Wendy Davis rocketed to prominence after conducting a filibuster against abortion regulations during the Texas state legislature’s special session last summer. Riding the wave of favorable publicity she generated, Davis is now a legitimate contender for the office of Governor.
As happens too often these days, though, Davis’ ascent stems not so much from the quality of her arguments about abortion, but from her “life story.” The Dallas News explains:
While her state Senate filibuster last year captured national attention, it is her biography — a divorced teenage mother living in a trailer who earned her way to Harvard and political achievement — that her team is using to attract voters and boost fundraising.
Unfortunately, as also happens too often these days, Davis’ autobiography is dishonest in a number of respects, some of them material.
First, Davis was never a divorced teenage mother. She was 21, not 19 as claimed, at the time of her divorce.
This discrepancy isn’t huge, although one can only imagine what would be made of it if the “autobiographer” were Ted Cruz or Chris Christie. But Davis has testified under oath that “I got divorced by the time I was 19 years old.” To me, this makes her error significant.
Second, Davis lived only briefly in the family mobile home before moving into an apartment with her daughter.
Third, and materially, Davis did not work her way through college and law school. She married a lawyer — thirteen years older — and he paid for her last two years of college and then for her education at Harvard Law School.
To pay the Harvard bills, her husband cashed in his 401(k) account and eventually took out a loan to pay for the final year. Immediately thereafter, Davis divorced the man, who by now had served her purposes. “I made the last payment, and it was the next day she left,” he recalled. He now has custody of her two children — one by him and one by her first husband.
To say that Davis earned her way through college and law school is a way of putting it. But now that the facts are known, I doubt Davis wants to put it that way.
Davis’ response to the revelation of her falsehoods is as pathetic as the falsehoods themselves. “My language should be tighter,” she said, “I’m learning about using broader, looser language. I need to be more focused on the detail.”
Translation: “I’m learning that lying can get me into trouble.”
But will it? Lying about one’s biography is no big deal in Massachusetts, where another feminist icon, Elizabeth Warren, shrugged off her false claim to be an Indian and defeated a popular incumbent Senator. Nor did it matter in New Jersey, where the lying Corey Booker breezed to victory in his Senate race. Unfortunately for Davis, she is running in Texas, where left-wing Democrats have considerably less margin for error and where, perhaps, the truth still counts for something.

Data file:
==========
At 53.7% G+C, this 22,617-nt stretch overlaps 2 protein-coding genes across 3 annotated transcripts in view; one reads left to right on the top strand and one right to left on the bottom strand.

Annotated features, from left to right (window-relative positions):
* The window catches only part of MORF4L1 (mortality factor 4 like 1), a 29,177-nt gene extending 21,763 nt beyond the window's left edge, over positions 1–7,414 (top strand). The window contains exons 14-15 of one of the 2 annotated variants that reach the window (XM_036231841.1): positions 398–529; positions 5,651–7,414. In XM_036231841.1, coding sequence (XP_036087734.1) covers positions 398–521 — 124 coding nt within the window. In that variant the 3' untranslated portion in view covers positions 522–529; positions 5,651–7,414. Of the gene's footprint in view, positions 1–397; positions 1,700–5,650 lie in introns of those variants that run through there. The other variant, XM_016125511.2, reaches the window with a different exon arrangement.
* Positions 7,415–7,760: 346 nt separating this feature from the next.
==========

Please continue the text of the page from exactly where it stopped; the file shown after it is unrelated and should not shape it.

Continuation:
It doesn’t count for much among feminists and their pals in the mainstream media, though. As Andrew Stiles observes, most media outlets are down-playing, and indeed mischaracterizing, Davis’ fibs:
“Wendy Davis tells a fuller version of her rags-to-riches story,” CBS News tweeted on Monday. CNN observed that Davis’s life story is now “more complicated” than the “compelling narrative” she had originally presented. MSNBC was quick to cast the story from an anti-GOP angle: “Right pounces on news that Wendy Davis embellished life story,” a familiar position from which to launch the inevitable follow-up: “Will Republicans overreach?”
From here, it’s only a short step to claiming that attacks on Davis’ veracity are — you guessed it — part of the Republicans’ War on Women. MSNBC takes that small step:
According to MSNBC, the real reason conservatives “pounced” on the story is that they loathe Davis for “making life choices they disagree with — including the decision, as a mother, to prioritize her career.” And adding to the charge of sexism, MSNBC adds, “It’s hard to imagine those choices generating criticism were Wendy Davis a man.”
But the only choice that may get Davis into trouble is her decision to lie.
The lesson, once again, is that the demands of core Democratic constituencies entail the abandonment of standards that underpin the success and cohesion of our society. The leaders of certain minority groups demand that standards for college admission, employment, avoiding school discipline, avoiding incarceration, and so forth be lowered or in some cases eliminated.
Feminists, for their part, demand that standards of ordinary honesty be waived in the service of enabling the embellishment of feminist narratives. To call feminists on their embellished narratives is “sexism.”
It’s just another front in the left’s war on standards.